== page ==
Peggy Farren interviews fine art floral photographer Rosie Lalonde. Rosie gives us incredible tips and ideas for creating stunning floral images. Thanks for tuning into episode #82 of The Understand Photography Show!
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Always been a photographer
Started with an in-home studio: children, families, weddings and commercial photography
Retired and moved to Florida
Joined local camera club, saw a presentation on floral photography and became smitten
“You can teach people how to use a camera, but you can’t always teach people to have an eye. You can be technically perfect but still have no life in your image.”
– there’s nothing wrong with following other photographers
– when you’re with people that are talented, it’s surprising how much you can help each other grow and have fun
Tips for Creating a Stunning Floral Image
- Before going out, browse previous captures.
- Start with a stunning floral! Try to find a pristine flower, especially if the petals are delicate – these can sometimes be difficult to “fix” in photoshop
- Bring your passionate heart.
- Sit and get to know the flower: look at the potential, look at it from different angles, watch it in the wind, hone in on something small.
“I’m going to spend time with you until I capture your essence.”
- Know your camera and how to set it up.
- Fill your frame with the flower.
- Set up the camera in RAW, Aperture Priority – be in charge of depth of field and f-stop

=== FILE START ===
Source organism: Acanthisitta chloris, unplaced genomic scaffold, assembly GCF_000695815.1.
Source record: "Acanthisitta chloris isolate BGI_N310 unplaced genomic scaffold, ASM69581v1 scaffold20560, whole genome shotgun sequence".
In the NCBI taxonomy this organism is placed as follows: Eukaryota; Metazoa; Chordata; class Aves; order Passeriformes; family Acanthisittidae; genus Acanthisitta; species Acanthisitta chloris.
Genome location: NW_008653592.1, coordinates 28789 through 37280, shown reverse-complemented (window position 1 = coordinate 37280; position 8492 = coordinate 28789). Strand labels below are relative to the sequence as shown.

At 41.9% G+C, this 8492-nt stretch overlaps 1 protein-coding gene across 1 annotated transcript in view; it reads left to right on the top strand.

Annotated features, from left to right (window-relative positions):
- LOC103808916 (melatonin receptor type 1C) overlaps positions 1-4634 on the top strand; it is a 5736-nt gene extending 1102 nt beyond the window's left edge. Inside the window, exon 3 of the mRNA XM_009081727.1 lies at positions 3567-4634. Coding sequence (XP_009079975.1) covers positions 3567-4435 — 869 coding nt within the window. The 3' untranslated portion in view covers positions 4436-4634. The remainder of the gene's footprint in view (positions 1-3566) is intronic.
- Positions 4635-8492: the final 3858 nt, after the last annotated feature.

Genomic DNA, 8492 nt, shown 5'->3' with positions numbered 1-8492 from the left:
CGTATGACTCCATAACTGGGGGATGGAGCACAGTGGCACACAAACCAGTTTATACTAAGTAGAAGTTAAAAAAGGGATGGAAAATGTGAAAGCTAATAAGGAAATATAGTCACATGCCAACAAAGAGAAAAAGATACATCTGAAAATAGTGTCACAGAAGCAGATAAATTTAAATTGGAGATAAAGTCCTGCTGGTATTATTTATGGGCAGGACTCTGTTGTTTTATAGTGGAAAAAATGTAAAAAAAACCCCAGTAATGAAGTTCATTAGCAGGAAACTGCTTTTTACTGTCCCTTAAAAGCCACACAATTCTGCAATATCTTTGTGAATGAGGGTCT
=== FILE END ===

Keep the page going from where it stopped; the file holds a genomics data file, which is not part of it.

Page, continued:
- Play with lenses. Bring more than one camera. It’s difficult to be creative when you’re spending time changing lenses.
– Compression from telephoto (70-300) is phenomenal. Close focal distance (14”-18”), blur background while keeping flower in focus.
– ISO outside – 200-400, inside 800-1000
– Macro lens (105mm f/2.8) – very little of the flower is in focus
– Lens Baby – can be difficult to use, f/1.4 – f/22, flower has a ‘glow’ – not good for EVERY
image, it creates ‘a look’
- Watch your f-stop
- Avoid busy backgrounds.
– Adjust your position to avoid distractions of dappled sunlight/shade.
– Bring a background with you! Rosie creates her own portable backgrounds on an 8 1/2” x 11” board.
– Clamp (or “Plamp”) it in place behind your selected flower.
– Print the image and mount it to a board to take with you.
– Stylize the image with texture, abstract swirls, etc.
– Take a picture of a background out of focus
- No need for polarizing filters – they add contrast – aim for ‘soft’
- No direct sunlight – shade is best.
– use a diffuser
– bounce light (or shade) onto the subject
– no flash!
- For indoor shots – natural light from a window – covered with white paper to diffuse
- For fields of flowers – you need a focal point – it’s difficult to make it look better than a snapshot.
“Do not click that shutter until you hear the angels sing!”
“Affect the areas that will sing the loudest and are worth looking at.”
Lightroom – develop module, both RAW and jpeg formats have color/contrast to adjust
Do NOT adjust exposure first!!
1. Lower highlights
2. Bring shadows up
3. Bring whites up
4. NOW adjust exposure
“Work locally, THEN globally.”
– Remove background distractions or replace background
– Nik Filters – Color Efex Pro
– 3 most used: glamour glow, tonal contrast, and color only contrast
– USE LAYERS: don’t alter original background image
– Save your originals! You may find an effect you want to try later.
website: ImagesThatSpeak.org – check out her workshops and education opportunities as well as her stunning gallery!
Facebook: Rosie Lalonde